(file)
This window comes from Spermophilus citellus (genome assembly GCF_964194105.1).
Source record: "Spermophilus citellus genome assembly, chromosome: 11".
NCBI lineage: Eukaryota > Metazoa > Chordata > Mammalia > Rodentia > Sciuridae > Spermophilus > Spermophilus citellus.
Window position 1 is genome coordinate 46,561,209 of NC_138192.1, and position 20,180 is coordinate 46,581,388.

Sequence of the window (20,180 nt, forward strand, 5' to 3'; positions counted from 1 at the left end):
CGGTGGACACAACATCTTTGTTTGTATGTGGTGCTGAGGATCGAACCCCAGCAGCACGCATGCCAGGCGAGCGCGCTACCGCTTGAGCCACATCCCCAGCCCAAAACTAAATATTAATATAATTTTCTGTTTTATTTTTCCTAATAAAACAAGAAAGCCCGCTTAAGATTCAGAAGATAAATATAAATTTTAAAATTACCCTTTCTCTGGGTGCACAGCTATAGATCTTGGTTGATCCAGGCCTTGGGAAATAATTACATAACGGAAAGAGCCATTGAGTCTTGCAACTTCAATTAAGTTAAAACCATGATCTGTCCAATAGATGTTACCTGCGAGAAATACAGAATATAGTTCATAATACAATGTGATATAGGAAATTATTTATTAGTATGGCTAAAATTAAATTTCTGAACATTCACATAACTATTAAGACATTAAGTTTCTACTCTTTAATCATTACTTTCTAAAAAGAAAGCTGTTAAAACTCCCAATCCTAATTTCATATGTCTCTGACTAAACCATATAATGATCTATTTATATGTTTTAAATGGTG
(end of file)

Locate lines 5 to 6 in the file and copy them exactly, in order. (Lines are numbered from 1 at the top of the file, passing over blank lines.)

Sequence of the window (20,180 nt, forward strand, 5' to 3'; positions counted from 1 at the left end):
CGGTGGACACAACATCTTTGTTTGTATGTGGTGCTGAGGATCGAACCCCAGCAGCACGCATGCCAGGCGAGCGCGCTACCGCTTGAGCCACATCCCCAGCCCAAAACTAAATATTAATATAATTTTCTGTTTTATTTTTCCTAATAAAACAAGAAAGCCCGCTTAAGATTCAGAAGATAAATATAAATTTTAAAATTACCCTTTCTCTGGGTGCACAGCTATAGATCTTGGTTGATCCAGGCCTTGGGAAATAATTACATAACGGAAAGAGCCATTGAGTCTTGCAACTTCAATTAAGTTAAAACCATGATCTGTCCAATAGATGTTACCTGCGAGAAATACAGAATATAGTTCATAATACAATGTGATATAGGAAATTATTTATTAGTATGGCTAAAATTAAATTTCTGAACATTCACATAACTATTAAGACATTAAGTTTCTACTCTTTAATCATTACTTTCTAAAAAGAAAGCTGTTAAAACTCCCAATCCTAATTTCATATGTCTCTGACTAAACCATATAATGATCTATTTATATGTTTTAAATGGTG